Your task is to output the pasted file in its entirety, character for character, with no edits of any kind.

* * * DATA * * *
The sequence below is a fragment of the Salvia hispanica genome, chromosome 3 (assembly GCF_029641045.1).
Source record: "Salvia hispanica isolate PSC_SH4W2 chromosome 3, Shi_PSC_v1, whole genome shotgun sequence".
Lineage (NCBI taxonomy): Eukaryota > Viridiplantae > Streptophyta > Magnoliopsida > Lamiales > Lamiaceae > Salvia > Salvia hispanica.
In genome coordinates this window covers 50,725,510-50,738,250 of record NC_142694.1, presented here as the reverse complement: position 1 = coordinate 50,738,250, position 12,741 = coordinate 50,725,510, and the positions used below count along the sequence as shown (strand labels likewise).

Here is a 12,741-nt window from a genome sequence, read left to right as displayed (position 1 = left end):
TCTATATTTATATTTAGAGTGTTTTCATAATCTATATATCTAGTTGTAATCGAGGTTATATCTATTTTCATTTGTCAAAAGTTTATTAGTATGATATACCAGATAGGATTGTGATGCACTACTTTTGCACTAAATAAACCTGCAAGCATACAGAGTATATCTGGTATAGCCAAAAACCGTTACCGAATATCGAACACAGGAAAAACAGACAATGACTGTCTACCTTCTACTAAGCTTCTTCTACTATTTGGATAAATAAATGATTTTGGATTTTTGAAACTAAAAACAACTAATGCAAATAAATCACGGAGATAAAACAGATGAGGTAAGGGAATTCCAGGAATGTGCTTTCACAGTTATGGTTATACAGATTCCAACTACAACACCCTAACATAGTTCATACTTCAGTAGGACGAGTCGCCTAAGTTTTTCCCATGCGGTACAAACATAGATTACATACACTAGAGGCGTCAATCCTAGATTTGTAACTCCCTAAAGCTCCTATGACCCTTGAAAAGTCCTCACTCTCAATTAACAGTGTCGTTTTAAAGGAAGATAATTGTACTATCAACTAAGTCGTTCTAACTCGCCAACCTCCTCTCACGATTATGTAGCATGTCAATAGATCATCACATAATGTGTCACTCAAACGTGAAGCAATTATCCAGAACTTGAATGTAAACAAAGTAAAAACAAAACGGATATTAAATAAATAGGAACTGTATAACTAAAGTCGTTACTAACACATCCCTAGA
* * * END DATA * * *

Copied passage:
The sequence below is a fragment of the Salvia hispanica genome, chromosome 3 (assembly GCF_029641045.1).
Source record: "Salvia hispanica isolate PSC_SH4W2 chromosome 3, Shi_PSC_v1, whole genome shotgun sequence".
Lineage (NCBI taxonomy): Eukaryota > Viridiplantae > Streptophyta > Magnoliopsida > Lamiales > Lamiaceae > Salvia > Salvia hispanica.
In genome coordinates this window covers 50,725,510-50,738,250 of record NC_142694.1, presented here as the reverse complement: position 1 = coordinate 50,738,250, position 12,741 = coordinate 50,725,510, and the positions used below count along the sequence as shown (strand labels likewise).

Here is a 12,741-nt window from a genome sequence, read left to right as displayed (position 1 = left end):
TCTATATTTATATTTAGAGTGTTTTCATAATCTATATATCTAGTTGTAATCGAGGTTATATCTATTTTCATTTGTCAAAAGTTTATTAGTATGATATACCAGATAGGATTGTGATGCACTACTTTTGCACTAAATAAACCTGCAAGCATACAGAGTATATCTGGTATAGCCAAAAACCGTTACCGAATATCGAACACAGGAAAAACAGACAATGACTGTCTACCTTCTACTAAGCTTCTTCTACTATTTGGATAAATAAATGATTTTGGATTTTTGAAACTAAAAACAACTAATGCAAATAAATCACGGAGATAAAACAGATGAGGTAAGGGAATTCCAGGAATGTGCTTTCACAGTTATGGTTATACAGATTCCAACTACAACACCCTAACATAGTTCATACTTCAGTAGGACGAGTCGCCTAAGTTTTTCCCATGCGGTACAAACATAGATTACATACACTAGAGGCGTCAATCCTAGATTTGTAACTCCCTAAAGCTCCTATGACCCTTGAAAAGTCCTCACTCTCAATTAACAGTGTCGTTTTAAAGGAAGATAATTGTACTATCAACTAAGTCGTTCTAACTCGCCAACCTCCTCTCACGATTATGTAGCATGTCAATAGATCATCACATAATGTGTCACTCAAACGTGAAGCAATTATCCAGAACTTGAATGTAAACAAAGTAAAAACAAAACGGATATTAAATAAATAGGAACTGTATAACTAAAGTCGTTACTAACACATCCCTAGA